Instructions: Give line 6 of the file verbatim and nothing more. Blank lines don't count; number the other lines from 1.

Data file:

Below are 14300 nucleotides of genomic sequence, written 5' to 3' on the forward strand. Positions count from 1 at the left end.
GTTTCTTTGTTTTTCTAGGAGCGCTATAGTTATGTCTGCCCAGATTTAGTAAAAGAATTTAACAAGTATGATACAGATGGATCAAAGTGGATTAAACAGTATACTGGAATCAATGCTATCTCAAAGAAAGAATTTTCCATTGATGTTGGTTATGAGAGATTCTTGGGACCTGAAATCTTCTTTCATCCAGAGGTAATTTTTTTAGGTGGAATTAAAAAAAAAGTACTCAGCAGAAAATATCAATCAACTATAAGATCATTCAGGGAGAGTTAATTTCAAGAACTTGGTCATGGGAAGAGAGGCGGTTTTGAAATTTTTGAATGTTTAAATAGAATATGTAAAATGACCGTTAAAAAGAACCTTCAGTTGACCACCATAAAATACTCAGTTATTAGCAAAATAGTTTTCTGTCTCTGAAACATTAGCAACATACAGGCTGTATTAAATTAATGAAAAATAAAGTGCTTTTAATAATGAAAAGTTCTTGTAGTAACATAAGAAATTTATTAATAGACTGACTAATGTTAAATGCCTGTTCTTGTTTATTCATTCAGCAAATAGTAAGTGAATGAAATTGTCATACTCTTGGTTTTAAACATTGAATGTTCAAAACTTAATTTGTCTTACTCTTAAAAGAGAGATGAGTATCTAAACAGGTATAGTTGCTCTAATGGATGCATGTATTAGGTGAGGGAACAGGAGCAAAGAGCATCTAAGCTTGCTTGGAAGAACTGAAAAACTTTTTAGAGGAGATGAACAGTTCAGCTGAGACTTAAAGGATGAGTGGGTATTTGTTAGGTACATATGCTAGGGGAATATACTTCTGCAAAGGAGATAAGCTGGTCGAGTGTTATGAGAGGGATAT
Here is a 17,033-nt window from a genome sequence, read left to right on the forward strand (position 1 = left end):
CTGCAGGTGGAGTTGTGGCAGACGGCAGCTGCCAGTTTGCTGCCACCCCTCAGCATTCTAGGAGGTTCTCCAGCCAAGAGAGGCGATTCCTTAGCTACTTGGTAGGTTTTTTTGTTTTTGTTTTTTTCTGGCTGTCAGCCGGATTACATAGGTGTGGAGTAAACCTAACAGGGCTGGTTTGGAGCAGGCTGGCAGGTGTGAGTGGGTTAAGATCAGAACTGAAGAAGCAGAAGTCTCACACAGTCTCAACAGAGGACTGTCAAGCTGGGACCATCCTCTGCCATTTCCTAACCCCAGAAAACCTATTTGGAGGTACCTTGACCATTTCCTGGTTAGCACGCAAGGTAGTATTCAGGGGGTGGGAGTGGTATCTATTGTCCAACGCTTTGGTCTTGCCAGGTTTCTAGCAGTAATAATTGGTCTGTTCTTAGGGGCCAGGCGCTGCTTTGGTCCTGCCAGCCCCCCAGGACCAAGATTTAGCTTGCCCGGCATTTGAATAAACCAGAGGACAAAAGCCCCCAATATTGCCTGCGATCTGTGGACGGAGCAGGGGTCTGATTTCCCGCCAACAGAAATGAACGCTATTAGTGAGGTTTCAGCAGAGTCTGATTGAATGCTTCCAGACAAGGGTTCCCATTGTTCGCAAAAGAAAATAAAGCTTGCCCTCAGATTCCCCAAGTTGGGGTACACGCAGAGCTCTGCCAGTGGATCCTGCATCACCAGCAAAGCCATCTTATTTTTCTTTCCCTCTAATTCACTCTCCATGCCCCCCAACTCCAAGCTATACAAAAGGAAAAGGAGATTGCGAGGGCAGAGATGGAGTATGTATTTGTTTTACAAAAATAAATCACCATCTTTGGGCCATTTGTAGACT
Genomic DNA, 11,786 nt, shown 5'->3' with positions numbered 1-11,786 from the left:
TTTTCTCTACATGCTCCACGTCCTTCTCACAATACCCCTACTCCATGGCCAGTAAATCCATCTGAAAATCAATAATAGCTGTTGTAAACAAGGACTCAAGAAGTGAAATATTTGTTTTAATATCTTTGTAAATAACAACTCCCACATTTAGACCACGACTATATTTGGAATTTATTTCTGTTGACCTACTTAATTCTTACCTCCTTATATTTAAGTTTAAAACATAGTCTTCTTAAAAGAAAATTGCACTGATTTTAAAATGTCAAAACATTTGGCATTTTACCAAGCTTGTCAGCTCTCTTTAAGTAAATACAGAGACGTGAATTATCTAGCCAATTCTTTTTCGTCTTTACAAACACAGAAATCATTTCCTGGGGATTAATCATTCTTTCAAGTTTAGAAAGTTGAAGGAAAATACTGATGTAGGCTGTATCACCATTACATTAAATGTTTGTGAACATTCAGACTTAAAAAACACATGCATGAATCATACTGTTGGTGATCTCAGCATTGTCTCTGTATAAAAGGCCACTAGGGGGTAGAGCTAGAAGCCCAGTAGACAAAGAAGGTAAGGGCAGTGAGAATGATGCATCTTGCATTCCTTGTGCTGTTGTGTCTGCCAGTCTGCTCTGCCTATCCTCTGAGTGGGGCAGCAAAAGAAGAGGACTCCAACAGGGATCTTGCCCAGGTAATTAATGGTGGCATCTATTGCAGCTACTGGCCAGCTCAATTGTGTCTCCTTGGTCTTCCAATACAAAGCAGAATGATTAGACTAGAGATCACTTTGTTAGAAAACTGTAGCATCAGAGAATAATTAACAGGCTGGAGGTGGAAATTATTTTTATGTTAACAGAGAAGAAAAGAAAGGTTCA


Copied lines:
TTTTCTCTACATGCTCCACGTCCTTCTCACAATACCCCTACTCCATGGCCAGTAAATCCATCTGAAAATCAATAATAGCTGTTGTAAACAAGGACTCAAGAAGTGAAATATTTGTTTTAATATCTTTGTAAATAACAACTCCCACATTTAGACCACGACTATATTTGGAATTTATTTCTGTTGACCTACTTAATTCTTACCTCCTTATATTTAAGTTTAAAACATAGTCTTCTTAAAAGAAAATTGCACTGATTTTAAAATGTCAAAACATTTGGCATTTTACCAAGCTTGTCAGCTCTCTTTAAGTAAATACAGAGACGTGAATTATCTAGCCAATTCTTTTTCGTCTTTACAAACACAGAAATCATTTCCTGGGGATTAATCATTCTTTCAAGTTTAGAAAGTTGAAGGAAAATACTGATGTAGGCTGTATCACCATTACATTAAATGTTTGTGAACATTCAGACTTAAAAAACACATGCATGAATCATACTGTTGGTGATCTCAGCATTGTCTCTGTATAAAAGGCCACTAGGGGGTAGAGCTAGAAGCCCAGTAGACAAAGAAGGTAAGGGCAGTGAGAATGATGCATCTTGCATTCCTTGTGCTGTTGTGTCTGCCAGTCTGCTCTGCCTATCCTCTGAGTGGGGCAGCAAAAGAAGAGGACTCCAACAGGGATCTTGCCCAGGTAATTAATGGTGGCATCTATTGCAGCTACTGGCCAGCTCAATTGTGTCTCCTTGGTCTTCCAATACAAAGCAGAATGATTAGACTAGAGATCACTTTGTTAGAAAACTGTAGCATCAGAGAATAATTAACAGGCTGGAGGTGGAAATTATTTTTATGTTAACAGAGAAGAAAAGAAAGGTTCA